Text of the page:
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The County of DuPage
Wheaton, Illinois

Press Release

Thursday, June 11, 2020

Appellate Court Affirms Twenty-Year Drug Induced Homicide Sentence in Death of Foreign Exchange Student

DuPage County State’s Attorney Robert B. Berlin announced today that the Second District Appellate Court of Illinois has affirmed the twenty-year sentence imposed by Judge Liam Brennan upon Francis Emanuele for supplying a fatal dose of methadone to a fifteen-year-old foreign exchange student from Spain. On November 5, 2018, Emanuele entered a plea of guilty to one count of Drug Induced Homicide, a Class X Felony and one count of Indecent Solicitation of a Child, a Class 3 Felony. On February 22, 2019, Judge Brennan sentenced Emanuele to consecutive prison terms of twenty years for the Drug Induced Homicide conviction and four years for the Indecent Solicitation of a Child conviction, for a total of twenty-four years.

On May 3, 2016, the victim informed her host parents that she did not feel well enough to attend school that day and returned to her bedroom. At approximately 6:40 p.m. that evening, she was found unresponsive and not breathing in her bed. The host parents immediately contacted the Glen Ellyn Police Department who opened an investigation into the girl’s death. In the girl’s bedroom, investigators found an oral syringe with a small amount of a clear liquid and a prescription bottle with a small amount of clear liquid contained within. Lab tests identified the clear liquid as methadone. The investigation ultimately led authorities to Emanuele as the person who not only supplied the fatal drug but also instructed the girl on how to ingest it.  The victim was introduced to Emanuele through another foreign exchange student who was living with Emanuele and his family. The investigation also revealed that Emanuele and the girl had exchanged sexually explicit text messages. At sentencing, Emanuele faced a possible penalty of between eight to thirty-five years in the Illinois Department of Corrections.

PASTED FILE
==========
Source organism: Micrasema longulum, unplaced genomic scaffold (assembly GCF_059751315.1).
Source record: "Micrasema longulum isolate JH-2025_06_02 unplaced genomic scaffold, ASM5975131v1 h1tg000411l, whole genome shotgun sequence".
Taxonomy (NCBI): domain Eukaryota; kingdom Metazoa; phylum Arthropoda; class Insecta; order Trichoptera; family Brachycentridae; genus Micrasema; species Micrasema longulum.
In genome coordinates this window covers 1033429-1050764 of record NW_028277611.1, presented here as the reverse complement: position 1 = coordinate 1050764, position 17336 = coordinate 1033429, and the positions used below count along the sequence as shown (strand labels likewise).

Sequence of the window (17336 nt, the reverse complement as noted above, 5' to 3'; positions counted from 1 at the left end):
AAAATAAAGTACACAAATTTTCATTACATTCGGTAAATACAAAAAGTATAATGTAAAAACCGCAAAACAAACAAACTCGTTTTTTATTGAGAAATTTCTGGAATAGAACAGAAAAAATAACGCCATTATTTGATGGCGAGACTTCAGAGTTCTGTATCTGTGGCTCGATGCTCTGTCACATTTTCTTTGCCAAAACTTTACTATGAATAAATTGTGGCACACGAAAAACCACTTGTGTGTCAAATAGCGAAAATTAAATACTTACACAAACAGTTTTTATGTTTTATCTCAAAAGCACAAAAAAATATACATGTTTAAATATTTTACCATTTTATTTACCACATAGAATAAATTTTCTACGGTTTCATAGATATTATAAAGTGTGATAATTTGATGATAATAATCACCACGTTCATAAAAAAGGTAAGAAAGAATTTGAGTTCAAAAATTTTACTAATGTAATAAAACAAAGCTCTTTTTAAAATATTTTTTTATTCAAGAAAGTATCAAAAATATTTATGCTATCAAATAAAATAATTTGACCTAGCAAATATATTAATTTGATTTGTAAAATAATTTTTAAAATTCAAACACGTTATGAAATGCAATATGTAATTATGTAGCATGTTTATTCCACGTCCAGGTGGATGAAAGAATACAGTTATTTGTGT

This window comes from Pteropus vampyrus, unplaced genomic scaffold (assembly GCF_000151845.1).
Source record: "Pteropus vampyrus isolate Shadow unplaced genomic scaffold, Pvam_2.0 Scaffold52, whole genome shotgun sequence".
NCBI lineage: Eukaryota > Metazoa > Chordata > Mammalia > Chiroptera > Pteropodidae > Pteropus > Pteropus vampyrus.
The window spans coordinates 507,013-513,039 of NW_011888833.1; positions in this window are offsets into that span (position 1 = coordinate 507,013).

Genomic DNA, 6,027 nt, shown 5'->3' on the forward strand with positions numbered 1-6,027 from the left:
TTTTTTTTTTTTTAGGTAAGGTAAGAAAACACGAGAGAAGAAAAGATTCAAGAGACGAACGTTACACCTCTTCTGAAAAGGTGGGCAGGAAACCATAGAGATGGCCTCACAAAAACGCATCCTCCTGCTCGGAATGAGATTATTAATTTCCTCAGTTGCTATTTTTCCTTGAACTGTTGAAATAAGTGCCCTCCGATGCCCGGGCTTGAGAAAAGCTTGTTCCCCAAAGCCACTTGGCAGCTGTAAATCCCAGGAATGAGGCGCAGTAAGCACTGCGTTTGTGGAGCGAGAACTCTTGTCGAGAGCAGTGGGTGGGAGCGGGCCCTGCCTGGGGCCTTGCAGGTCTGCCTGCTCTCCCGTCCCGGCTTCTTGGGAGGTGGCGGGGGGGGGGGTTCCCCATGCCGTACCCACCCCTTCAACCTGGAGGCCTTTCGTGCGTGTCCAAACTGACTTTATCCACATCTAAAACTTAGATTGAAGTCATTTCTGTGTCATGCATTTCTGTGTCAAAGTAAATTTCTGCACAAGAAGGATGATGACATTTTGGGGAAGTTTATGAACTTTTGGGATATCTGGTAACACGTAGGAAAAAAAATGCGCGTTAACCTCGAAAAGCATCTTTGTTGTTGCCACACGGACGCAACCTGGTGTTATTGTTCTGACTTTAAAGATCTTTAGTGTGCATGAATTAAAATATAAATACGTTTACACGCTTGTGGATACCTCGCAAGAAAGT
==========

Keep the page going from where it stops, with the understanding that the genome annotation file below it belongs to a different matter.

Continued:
In his appeal Emanuele claimed that the twenty-year sentence imposed upon him for drug inducted homicide was excessive, arguing that the Trial Court considered the indecent solicitation of a child conviction in fashioning the drug-induced homicide sentence; failed to identify a single mitigating factor and improperly found that defendant’s motive for implementing the plan was to have intercourse with the victim rather than engaging in sexual acts other than intercourse. In its decision, the Appellate Court noted that “It is well established that the trial court is the proper forum to determine a sentence” and that “A sentence within the statutory limits for the offense will not be disturbed absent an abuse of discretion.” Additionally, the Appellate Court noted that a Class X Felony carries a sentencing range of six to thirty years and that the “Defendant’s 20-year sentence is two years longer than the midpoint of this range.” Upon consideration of Mr. Emanuele’s arguments, The Appellate Court found that “The record belies defendant’s arguments” and that the “trial court did not abuse its discretion when it sentenced the defendant to 20 years’ imprisonment for drug induced homicide.”

“Slightly more than four years ago, to satisfy his perverted sexual desires, Mr. Emanuele supplied a fifteen-year-old girl with a fatal dose of methadone and instruction on how to ingest it,” Berlin said. “After his first attempt with the Trial Court to have his sentence reduced failed, Mr. Emanuele tried again at the Appellate Court to reduce his well-deserved sentence. I would like to thank the Appellate Court for their thorough review of Mr. Emanuele’s claims and for seeing through his attempt to minimize his culpability in the death of a young girl. I would also like to thank Assistant State’s Attorney Kristin Schwind of my office’s Criminal Appeals Division for her work in ensuring that Mr. Emanuele serves each and every day to which he was sentenced.”

Before being eligible for parole, Emanuele must serve 75% of his twenty-year sentence for Drug Induced Homicide and 50% of his four-year sentence for Indecent Solicitation of a Child consecutively for a total of seventeen years in the Illinois Department of Corrections.

Justice McLaren delivered the judgment of the court with Justices Zenoff and Hudson concurring.